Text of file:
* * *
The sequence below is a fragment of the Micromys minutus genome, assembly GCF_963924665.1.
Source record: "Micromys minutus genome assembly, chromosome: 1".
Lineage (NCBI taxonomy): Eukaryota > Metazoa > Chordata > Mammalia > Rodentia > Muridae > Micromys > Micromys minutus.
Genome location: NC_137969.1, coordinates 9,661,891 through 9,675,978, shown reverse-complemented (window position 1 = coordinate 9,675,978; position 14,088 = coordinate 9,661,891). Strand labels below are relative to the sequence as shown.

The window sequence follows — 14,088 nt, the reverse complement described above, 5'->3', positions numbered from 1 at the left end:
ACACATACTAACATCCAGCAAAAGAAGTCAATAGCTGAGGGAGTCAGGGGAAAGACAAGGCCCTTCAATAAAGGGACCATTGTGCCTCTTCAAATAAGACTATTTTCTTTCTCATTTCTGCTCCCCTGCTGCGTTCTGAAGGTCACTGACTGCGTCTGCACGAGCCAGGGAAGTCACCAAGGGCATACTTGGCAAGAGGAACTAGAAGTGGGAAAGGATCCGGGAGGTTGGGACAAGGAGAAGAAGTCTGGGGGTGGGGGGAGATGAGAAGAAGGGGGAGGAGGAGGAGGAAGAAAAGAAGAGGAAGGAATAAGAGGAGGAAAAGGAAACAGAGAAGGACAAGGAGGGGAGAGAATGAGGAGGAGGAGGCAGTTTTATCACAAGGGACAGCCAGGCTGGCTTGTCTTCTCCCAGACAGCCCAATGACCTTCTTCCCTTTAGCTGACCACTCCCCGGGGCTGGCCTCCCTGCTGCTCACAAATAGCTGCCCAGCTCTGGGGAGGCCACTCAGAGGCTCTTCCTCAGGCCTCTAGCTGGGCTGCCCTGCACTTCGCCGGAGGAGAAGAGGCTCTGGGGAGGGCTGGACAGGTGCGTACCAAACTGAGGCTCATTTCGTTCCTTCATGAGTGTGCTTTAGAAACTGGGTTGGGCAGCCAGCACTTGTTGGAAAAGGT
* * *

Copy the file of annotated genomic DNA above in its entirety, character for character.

The sequence below is a fragment of the Micromys minutus genome, assembly GCF_963924665.1.
Source record: "Micromys minutus genome assembly, chromosome: 1".
Lineage (NCBI taxonomy): Eukaryota > Metazoa > Chordata > Mammalia > Rodentia > Muridae > Micromys > Micromys minutus.
Genome location: NC_137969.1, coordinates 9,661,891 through 9,675,978, shown reverse-complemented (window position 1 = coordinate 9,675,978; position 14,088 = coordinate 9,661,891). Strand labels below are relative to the sequence as shown.

The window sequence follows — 14,088 nt, the reverse complement described above, 5'->3', positions numbered from 1 at the left end:
ACACATACTAACATCCAGCAAAAGAAGTCAATAGCTGAGGGAGTCAGGGGAAAGACAAGGCCCTTCAATAAAGGGACCATTGTGCCTCTTCAAATAAGACTATTTTCTTTCTCATTTCTGCTCCCCTGCTGCGTTCTGAAGGTCACTGACTGCGTCTGCACGAGCCAGGGAAGTCACCAAGGGCATACTTGGCAAGAGGAACTAGAAGTGGGAAAGGATCCGGGAGGTTGGGACAAGGAGAAGAAGTCTGGGGGTGGGGGGAGATGAGAAGAAGGGGGAGGAGGAGGAGGAAGAAAAGAAGAGGAAGGAATAAGAGGAGGAAAAGGAAACAGAGAAGGACAAGGAGGGGAGAGAATGAGGAGGAGGAGGCAGTTTTATCACAAGGGACAGCCAGGCTGGCTTGTCTTCTCCCAGACAGCCCAATGACCTTCTTCCCTTTAGCTGACCACTCCCCGGGGCTGGCCTCCCTGCTGCTCACAAATAGCTGCCCAGCTCTGGGGAGGCCACTCAGAGGCTCTTCCTCAGGCCTCTAGCTGGGCTGCCCTGCACTTCGCCGGAGGAGAAGAGGCTCTGGGGAGGGCTGGACAGGTGCGTACCAAACTGAGGCTCATTTCGTTCCTTCATGAGTGTGCTTTAGAAACTGGGTTGGGCAGCCAGCACTTGTTGGAAAAGGT